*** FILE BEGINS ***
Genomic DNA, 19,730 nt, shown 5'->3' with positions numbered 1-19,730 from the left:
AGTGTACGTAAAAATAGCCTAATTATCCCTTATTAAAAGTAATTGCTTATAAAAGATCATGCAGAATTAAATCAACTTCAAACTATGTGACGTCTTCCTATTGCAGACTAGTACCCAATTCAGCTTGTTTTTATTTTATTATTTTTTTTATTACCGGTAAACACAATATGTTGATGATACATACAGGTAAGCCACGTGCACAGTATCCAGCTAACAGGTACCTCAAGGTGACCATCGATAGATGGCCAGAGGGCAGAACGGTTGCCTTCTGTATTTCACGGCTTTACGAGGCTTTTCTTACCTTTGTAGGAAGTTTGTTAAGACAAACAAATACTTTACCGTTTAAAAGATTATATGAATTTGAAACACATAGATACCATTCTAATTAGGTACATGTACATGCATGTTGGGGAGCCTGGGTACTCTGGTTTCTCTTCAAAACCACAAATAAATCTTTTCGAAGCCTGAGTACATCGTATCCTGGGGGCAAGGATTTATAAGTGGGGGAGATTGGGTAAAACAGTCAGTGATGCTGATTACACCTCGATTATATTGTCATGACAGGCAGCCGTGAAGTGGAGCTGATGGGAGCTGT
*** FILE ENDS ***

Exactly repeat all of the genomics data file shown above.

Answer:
Genomic DNA, 19,730 nt, shown 5'->3' with positions numbered 1-19,730 from the left:
AGTGTACGTAAAAATAGCCTAATTATCCCTTATTAAAAGTAATTGCTTATAAAAGATCATGCAGAATTAAATCAACTTCAAACTATGTGACGTCTTCCTATTGCAGACTAGTACCCAATTCAGCTTGTTTTTATTTTATTATTTTTTTTATTACCGGTAAACACAATATGTTGATGATACATACAGGTAAGCCACGTGCACAGTATCCAGCTAACAGGTACCTCAAGGTGACCATCGATAGATGGCCAGAGGGCAGAACGGTTGCCTTCTGTATTTCACGGCTTTACGAGGCTTTTCTTACCTTTGTAGGAAGTTTGTTAAGACAAACAAATACTTTACCGTTTAAAAGATTATATGAATTTGAAACACATAGATACCATTCTAATTAGGTACATGTACATGCATGTTGGGGAGCCTGGGTACTCTGGTTTCTCTTCAAAACCACAAATAAATCTTTTCGAAGCCTGAGTACATCGTATCCTGGGGGCAAGGATTTATAAGTGGGGGAGATTGGGTAAAACAGTCAGTGATGCTGATTACACCTCGATTATATTGTCATGACAGGCAGCCGTGAAGTGGAGCTGATGGGAGCTGT